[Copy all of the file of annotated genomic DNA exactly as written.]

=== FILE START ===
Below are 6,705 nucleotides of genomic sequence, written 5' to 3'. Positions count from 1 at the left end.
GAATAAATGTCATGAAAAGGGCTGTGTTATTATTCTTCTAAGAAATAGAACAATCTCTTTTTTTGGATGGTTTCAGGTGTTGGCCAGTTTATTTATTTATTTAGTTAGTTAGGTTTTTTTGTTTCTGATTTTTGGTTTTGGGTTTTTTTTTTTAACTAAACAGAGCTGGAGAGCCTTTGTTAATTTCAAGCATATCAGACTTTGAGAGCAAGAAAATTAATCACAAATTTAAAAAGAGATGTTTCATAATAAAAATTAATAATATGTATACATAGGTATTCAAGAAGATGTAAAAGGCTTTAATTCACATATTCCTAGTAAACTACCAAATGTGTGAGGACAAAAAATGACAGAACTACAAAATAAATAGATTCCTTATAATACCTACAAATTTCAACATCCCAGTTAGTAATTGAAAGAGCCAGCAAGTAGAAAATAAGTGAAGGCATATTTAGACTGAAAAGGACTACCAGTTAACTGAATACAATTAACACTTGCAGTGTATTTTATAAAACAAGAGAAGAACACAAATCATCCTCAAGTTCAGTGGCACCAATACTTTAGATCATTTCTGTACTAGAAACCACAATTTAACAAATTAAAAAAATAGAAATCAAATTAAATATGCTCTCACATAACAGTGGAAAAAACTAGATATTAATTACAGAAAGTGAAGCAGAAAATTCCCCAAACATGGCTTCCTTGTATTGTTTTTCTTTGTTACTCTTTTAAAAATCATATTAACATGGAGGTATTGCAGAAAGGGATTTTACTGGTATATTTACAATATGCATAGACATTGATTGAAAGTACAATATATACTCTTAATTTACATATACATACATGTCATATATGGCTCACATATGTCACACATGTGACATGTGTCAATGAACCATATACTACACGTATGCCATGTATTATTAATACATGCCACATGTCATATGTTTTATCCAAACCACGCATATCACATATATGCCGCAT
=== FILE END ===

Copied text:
Below are 6,705 nucleotides of genomic sequence, written 5' to 3'. Positions count from 1 at the left end.
GAATAAATGTCATGAAAAGGGCTGTGTTATTATTCTTCTAAGAAATAGAACAATCTCTTTTTTTGGATGGTTTCAGGTGTTGGCCAGTTTATTTATTTATTTAGTTAGTTAGGTTTTTTTGTTTCTGATTTTTGGTTTTGGGTTTTTTTTTTTAACTAAACAGAGCTGGAGAGCCTTTGTTAATTTCAAGCATATCAGACTTTGAGAGCAAGAAAATTAATCACAAATTTAAAAAGAGATGTTTCATAATAAAAATTAATAATATGTATACATAGGTATTCAAGAAGATGTAAAAGGCTTTAATTCACATATTCCTAGTAAACTACCAAATGTGTGAGGACAAAAAATGACAGAACTACAAAATAAATAGATTCCTTATAATACCTACAAATTTCAACATCCCAGTTAGTAATTGAAAGAGCCAGCAAGTAGAAAATAAGTGAAGGCATATTTAGACTGAAAAGGACTACCAGTTAACTGAATACAATTAACACTTGCAGTGTATTTTATAAAACAAGAGAAGAACACAAATCATCCTCAAGTTCAGTGGCACCAATACTTTAGATCATTTCTGTACTAGAAACCACAATTTAACAAATTAAAAAAATAGAAATCAAATTAAATATGCTCTCACATAACAGTGGAAAAAACTAGATATTAATTACAGAAAGTGAAGCAGAAAATTCCCCAAACATGGCTTCCTTGTATTGTTTTTCTTTGTTACTCTTTTAAAAATCATATTAACATGGAGGTATTGCAGAAAGGGATTTTACTGGTATATTTACAATATGCATAGACATTGATTGAAAGTACAATATATACTCTTAATTTACATATACATACATGTCATATATGGCTCACATATGTCACACATGTGACATGTGTCAATGAACCATATACTACACGTATGCCATGTATTATTAATACATGCCACATGTCATATGTTTTATCCAAACCACGCATATCACATATATGCCGCAT